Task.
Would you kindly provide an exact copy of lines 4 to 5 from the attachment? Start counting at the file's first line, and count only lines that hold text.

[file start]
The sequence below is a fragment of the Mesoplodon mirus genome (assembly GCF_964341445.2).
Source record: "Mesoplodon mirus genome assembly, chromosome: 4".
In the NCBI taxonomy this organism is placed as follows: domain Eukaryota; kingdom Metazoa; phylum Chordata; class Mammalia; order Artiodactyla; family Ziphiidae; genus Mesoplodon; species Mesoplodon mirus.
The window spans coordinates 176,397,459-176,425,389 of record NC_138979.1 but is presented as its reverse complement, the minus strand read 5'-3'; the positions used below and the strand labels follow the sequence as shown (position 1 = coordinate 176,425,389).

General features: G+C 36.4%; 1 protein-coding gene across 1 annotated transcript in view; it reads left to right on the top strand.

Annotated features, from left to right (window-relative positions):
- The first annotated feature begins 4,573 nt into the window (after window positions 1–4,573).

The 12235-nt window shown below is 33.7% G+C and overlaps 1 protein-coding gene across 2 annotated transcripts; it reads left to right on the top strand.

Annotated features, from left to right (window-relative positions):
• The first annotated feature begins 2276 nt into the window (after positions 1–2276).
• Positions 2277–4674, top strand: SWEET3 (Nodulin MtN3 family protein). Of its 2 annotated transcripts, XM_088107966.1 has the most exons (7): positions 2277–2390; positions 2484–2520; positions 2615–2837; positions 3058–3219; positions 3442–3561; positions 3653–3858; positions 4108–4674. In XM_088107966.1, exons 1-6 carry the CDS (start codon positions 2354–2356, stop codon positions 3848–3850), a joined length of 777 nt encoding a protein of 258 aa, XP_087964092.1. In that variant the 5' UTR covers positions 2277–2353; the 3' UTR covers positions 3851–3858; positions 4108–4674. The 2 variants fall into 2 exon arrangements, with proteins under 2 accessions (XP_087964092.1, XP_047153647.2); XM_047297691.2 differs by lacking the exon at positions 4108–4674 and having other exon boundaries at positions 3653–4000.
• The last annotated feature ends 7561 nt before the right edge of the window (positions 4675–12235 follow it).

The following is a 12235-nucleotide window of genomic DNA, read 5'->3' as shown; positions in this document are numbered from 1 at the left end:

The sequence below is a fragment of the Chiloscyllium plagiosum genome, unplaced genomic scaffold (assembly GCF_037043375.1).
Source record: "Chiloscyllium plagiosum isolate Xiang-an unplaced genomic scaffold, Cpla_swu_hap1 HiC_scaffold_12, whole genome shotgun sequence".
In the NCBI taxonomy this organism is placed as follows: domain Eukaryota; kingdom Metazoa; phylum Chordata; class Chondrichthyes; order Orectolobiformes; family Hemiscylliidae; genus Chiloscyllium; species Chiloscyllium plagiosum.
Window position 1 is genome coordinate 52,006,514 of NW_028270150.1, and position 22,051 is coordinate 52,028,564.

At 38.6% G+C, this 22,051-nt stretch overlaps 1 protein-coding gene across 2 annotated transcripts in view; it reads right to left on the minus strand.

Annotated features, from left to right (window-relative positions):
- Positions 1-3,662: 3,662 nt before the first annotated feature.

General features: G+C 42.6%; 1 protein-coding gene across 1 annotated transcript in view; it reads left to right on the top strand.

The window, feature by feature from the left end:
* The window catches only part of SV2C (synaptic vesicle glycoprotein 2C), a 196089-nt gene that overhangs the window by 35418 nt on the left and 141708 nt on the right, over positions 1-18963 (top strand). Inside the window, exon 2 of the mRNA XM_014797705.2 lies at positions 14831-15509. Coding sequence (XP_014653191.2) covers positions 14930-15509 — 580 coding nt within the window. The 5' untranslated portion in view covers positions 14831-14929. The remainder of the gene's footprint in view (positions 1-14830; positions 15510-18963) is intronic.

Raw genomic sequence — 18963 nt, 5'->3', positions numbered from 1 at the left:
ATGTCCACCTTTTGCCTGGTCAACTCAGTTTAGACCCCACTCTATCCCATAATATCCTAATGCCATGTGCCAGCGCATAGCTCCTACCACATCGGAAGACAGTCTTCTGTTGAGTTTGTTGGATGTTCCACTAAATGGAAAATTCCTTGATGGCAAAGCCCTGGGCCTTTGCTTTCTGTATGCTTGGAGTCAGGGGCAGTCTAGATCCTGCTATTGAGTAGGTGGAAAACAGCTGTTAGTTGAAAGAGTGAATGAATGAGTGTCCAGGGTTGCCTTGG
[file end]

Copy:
The window spans coordinates 176,397,459-176,425,389 of record NC_138979.1 but is presented as its reverse complement, the minus strand read 5'-3'; the positions used below and the strand labels follow the sequence as shown (position 1 = coordinate 176,425,389).

General features: G+C 36.4%; 1 protein-coding gene across 1 annotated transcript in view; it reads left to right on the top strand.